Wednesday, September 27, 2017

Pokemods! An educational outreach initiative

Pokemodels! An educational outreach initiative

This post originally appeared on The Node.

Getting the next generation of scientists excited about Biology is an important part of our jobs as researchers. To that end Karine Nedoncelle, Aurelien Doucet and I created PokeMod cards. Each card features a model organism and highlights some of its contribution to the field of biology. The cards are easy to deploy at your next outreach event or in the classroom. All you have to do is download them, and have them printed at your local or university's print shop (we provide tiled front and back files in both A3 and A4).

Background

Model organisms have become indispensable tools in biological research and have enabled innumerable advances in our understanding of life. But while many people are versed in core concepts involving cells, DNA and genes (my mother can give a pretty good explanation of CRISPR!), they are sometimes un-aware that the majority of the research behind these concepts is attributed to a handful of unique, sometimes exotic, organisms. Occasionally, particularly ignorant politicians have attacked such research as frivolous! Clearly there is a need to familiarize the greater public with the existence of our beloved model systems. We made PokeMods as an introduction and tribute to some of our most productive model organisms. We hope that after interacting with the cards, someone will walk away with a greater appreciation for the utility of say a fruit fly or sea urchin in biology research.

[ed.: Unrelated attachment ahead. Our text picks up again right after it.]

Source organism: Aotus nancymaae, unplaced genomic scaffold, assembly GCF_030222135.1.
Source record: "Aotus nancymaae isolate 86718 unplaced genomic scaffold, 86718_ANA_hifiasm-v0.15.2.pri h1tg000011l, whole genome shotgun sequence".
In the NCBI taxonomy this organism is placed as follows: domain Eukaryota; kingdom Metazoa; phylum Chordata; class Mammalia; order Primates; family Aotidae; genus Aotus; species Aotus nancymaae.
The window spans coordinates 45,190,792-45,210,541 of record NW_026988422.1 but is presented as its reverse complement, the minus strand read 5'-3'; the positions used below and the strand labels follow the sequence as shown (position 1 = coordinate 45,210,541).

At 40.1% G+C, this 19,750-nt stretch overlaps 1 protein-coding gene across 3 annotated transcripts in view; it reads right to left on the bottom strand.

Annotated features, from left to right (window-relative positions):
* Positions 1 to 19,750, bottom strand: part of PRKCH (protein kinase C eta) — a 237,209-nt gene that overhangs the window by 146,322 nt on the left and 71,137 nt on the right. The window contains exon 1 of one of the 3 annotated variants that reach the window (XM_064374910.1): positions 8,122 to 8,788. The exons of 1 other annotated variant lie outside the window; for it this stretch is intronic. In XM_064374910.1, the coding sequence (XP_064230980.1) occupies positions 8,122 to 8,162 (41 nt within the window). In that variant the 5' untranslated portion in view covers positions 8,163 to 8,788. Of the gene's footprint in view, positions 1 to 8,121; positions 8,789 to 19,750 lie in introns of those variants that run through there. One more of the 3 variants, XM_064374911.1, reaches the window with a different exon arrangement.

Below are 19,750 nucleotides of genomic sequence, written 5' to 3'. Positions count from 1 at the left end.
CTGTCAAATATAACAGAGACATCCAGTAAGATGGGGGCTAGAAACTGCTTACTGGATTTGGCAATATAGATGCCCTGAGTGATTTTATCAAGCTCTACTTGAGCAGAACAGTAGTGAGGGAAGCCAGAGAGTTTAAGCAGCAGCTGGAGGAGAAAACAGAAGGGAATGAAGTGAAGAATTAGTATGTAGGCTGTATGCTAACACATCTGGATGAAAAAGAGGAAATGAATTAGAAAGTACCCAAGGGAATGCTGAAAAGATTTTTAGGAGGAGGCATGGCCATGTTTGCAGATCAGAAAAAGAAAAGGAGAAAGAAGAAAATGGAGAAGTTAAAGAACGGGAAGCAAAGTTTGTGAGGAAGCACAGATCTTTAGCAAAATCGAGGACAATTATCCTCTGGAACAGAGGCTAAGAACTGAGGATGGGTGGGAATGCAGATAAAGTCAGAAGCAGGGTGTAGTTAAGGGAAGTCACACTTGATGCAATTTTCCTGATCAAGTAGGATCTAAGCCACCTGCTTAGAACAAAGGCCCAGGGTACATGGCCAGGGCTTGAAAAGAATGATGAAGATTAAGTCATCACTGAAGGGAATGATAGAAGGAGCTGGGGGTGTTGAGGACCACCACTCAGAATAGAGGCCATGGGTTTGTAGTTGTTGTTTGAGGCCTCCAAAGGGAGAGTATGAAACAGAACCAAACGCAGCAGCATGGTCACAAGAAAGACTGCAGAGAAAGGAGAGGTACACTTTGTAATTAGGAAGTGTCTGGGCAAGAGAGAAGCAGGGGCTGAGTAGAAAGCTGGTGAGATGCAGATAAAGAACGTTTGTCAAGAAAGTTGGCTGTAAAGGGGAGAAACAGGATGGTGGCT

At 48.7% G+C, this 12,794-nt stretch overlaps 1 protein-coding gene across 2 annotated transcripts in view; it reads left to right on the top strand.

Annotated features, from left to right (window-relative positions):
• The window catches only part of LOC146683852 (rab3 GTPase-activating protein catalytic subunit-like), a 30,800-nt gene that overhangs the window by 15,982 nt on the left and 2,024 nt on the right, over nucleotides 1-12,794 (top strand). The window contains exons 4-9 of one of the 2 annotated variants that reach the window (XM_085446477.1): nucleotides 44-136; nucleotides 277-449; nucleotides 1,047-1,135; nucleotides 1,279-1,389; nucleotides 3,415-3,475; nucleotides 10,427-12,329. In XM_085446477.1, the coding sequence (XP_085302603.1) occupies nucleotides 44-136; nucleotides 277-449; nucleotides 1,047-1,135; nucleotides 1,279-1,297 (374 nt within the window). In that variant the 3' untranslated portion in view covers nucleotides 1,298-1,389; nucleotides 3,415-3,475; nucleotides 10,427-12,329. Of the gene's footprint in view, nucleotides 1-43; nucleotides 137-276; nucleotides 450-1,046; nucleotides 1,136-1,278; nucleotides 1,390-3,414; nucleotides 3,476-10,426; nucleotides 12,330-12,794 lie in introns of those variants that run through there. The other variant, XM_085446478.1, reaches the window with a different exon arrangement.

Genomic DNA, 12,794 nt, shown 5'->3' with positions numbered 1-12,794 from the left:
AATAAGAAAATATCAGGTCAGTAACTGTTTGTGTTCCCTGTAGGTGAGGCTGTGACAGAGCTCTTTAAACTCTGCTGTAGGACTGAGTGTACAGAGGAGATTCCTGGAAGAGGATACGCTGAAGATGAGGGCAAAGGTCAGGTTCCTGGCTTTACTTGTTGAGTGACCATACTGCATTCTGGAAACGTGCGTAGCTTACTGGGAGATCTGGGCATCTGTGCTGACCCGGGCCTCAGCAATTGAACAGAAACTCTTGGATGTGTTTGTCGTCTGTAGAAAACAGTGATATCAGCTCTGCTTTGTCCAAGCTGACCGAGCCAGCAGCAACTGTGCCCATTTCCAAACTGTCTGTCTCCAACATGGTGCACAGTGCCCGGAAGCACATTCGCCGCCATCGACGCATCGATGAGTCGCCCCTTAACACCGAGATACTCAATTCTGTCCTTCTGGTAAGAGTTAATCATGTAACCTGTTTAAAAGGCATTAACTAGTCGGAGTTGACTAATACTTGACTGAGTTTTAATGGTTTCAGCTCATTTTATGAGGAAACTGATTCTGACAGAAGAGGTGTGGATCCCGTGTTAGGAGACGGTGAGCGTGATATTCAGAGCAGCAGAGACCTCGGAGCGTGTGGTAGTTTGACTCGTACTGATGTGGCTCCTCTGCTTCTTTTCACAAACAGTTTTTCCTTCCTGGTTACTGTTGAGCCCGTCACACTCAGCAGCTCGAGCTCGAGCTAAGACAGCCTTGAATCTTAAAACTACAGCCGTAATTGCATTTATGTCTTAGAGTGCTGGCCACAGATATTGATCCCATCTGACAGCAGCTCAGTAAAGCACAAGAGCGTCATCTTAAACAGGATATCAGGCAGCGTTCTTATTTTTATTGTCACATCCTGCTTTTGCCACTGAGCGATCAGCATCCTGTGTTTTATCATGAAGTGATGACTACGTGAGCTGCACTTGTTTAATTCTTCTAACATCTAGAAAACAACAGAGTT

Learning Objective

A basic objective is the awareness that biological research is carried out using a variety of interesting organisms. This objective can be built upon in the classroom to include knowing which models are good for which types of research.

Target Audience

These cards are intended for children aged 8+. Younger children can certainly enjoy the cards but may not benefit from the learning objectives above. We also hope to reach a secondary audience that includes the ecosystem around the children (parents, educators, etc.)

Suggested activities

There are lots of ways these cards can be distributed. In a classroom they can be provided as a reward for correct responses or good behaviour. Then when students collect all of them they get a prize.

A more advanced classroom activity could be to create a game by assigning biological problems to groups of students. They then 'attack' the problem using their model systems and explain why.

During the 2016 fĂȘte de la science, an open house for the university, we 'hid' the cards at different exhibitions. For example the zebrafish card was found at a stall that was highlighting zebrafish research. When the students found all of the cards they got a prize, in our case a 3D printed DNA molecule. We also provided a flyer that displayed all the model organisms to find, connected by a phylogenetic tree. This aspect can be used with a more advanced audience to highlight the evolutionary relationship between the model organisms and the benefits to study them.

Monday, September 11, 2017

Bulk download stock data from Yahoo finance with R

stocks

StockScraper

So a slow weekend means working on some of my non-bioinformatics projects. This time it was writing an R script to scrape historical stock data from Yahoo finance using R. This comes after Yahoo broke everyone’s scripts (including one I had written in bash) by changing their API to require a cookie/crumb pair. I won’t go into detail about solving that problem (reg ex) or much about the script itself but feel free to have a look at it here.. The important thing is that it works.